So I guess the answer to your question is...
    None

    Gotta go hang my Patang. :D

    Later,

    Steve
     
  16. ArchAngel

    ArchAngel

    Feb 13, 2000
    Nice pictures Steve! Great looking weapon also. Yangdu is full of suprises for us these days.:thumbup: :D Great tool to a great guy from a great lady. Good Karma.
     
  17. Spectre

    Spectre

    Nov 3, 1998
    Steve (Poll), I wasn't really addressing legality. :D

    If you can only carry something concealed for defense, a firearm should almost always be it.

    I don't really see its size and weight as a disadvantage when fighting with it. It's compact enough to use indoors, and will extend your effective reach by about 2'. No, it won't have as much leverage as a blade 10' longer, but I'm pretty certain that most people, with practice could chop right through a 2" thick dowel with one blow, and you can tell from the profile that this sword will penetrate like the dickens.

    If you wanted to carry a large blade, I think this is about the largest somewhat practical size in an age of firearms. No, it wouldn't be a primary weapon (except for those areas in which large blades are legal, but firearms are not. Yes, there are such areas, in both the US and abroad).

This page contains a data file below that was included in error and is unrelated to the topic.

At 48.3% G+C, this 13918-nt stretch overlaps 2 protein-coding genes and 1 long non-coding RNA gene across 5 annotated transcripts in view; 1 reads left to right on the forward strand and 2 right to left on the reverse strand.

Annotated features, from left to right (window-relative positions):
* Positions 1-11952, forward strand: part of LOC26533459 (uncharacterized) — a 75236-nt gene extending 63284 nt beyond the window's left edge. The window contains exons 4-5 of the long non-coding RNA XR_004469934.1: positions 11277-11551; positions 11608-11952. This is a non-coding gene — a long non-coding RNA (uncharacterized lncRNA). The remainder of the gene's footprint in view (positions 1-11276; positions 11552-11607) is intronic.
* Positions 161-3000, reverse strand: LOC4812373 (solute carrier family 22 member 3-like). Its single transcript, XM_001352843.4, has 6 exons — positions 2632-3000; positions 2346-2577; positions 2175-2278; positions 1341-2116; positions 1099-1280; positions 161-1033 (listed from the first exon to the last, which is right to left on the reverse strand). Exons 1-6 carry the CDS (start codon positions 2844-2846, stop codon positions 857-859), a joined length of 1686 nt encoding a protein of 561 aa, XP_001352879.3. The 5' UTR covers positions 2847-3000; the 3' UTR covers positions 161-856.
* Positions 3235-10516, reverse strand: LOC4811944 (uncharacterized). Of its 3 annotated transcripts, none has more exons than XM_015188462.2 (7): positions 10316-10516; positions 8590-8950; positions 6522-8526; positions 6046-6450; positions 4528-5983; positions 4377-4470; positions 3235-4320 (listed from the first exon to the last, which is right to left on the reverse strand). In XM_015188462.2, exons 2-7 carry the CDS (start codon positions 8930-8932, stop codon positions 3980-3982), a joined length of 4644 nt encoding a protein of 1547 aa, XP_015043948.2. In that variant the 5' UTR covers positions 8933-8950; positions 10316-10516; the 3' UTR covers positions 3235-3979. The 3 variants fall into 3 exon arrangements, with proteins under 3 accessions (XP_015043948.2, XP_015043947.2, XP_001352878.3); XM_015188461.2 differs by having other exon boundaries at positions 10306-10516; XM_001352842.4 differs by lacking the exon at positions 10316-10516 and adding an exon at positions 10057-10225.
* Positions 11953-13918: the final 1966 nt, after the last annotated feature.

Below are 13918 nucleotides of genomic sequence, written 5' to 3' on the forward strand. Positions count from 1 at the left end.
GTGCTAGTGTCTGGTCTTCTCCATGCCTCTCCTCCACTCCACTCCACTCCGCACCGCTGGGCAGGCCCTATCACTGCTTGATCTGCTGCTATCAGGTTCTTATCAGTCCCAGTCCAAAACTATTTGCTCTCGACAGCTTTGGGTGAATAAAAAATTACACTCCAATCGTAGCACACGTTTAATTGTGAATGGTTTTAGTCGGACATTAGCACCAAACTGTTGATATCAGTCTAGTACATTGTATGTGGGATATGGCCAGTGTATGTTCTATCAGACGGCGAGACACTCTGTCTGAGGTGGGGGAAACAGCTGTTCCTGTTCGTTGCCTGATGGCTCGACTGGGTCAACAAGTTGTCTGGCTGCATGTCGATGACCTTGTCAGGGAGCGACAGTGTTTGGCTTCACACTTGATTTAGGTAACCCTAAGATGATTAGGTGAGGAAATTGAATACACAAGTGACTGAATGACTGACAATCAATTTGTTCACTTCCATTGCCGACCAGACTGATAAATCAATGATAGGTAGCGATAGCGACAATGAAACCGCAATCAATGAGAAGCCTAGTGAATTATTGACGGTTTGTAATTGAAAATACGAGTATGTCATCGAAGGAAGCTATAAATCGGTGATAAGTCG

There are a few times, even today, when a large blade is the preferred tool. Those most typically ARE in rarified military settings, but I like to keep my options open, y'know? In Viet Nam, a sharpened E-tool (small shovel) was the preferred melee weapon. I think this would be about 3x as effective.

    Hope this helps,

    John
     
  18. cavetech

    cavetech

    760
    Nov 25, 2005
    Norm, Steve, John:

    I have been enlightened and understand now. It is a pretty knife.
     
  19. arty

    arty

    Oct 18, 2003
    It is a beautiful blade, but seems a bit heavy for something designed purely as a weapon...but what do I know.

    I would think that the weight would be there for use as a working tool. It may be a survivalist dream blade.

    The workmanship looks great. It sort of reminds me of a giant Arkansas toothpick -- but with lots of class and an Asian touch.
     
  20. Leatherface

    Leatherface

    Dec 3, 2005
    Broke into the wrong $%^%$#@!
    rec. room, didn't you, you BASTARD!
    Burt from Tremors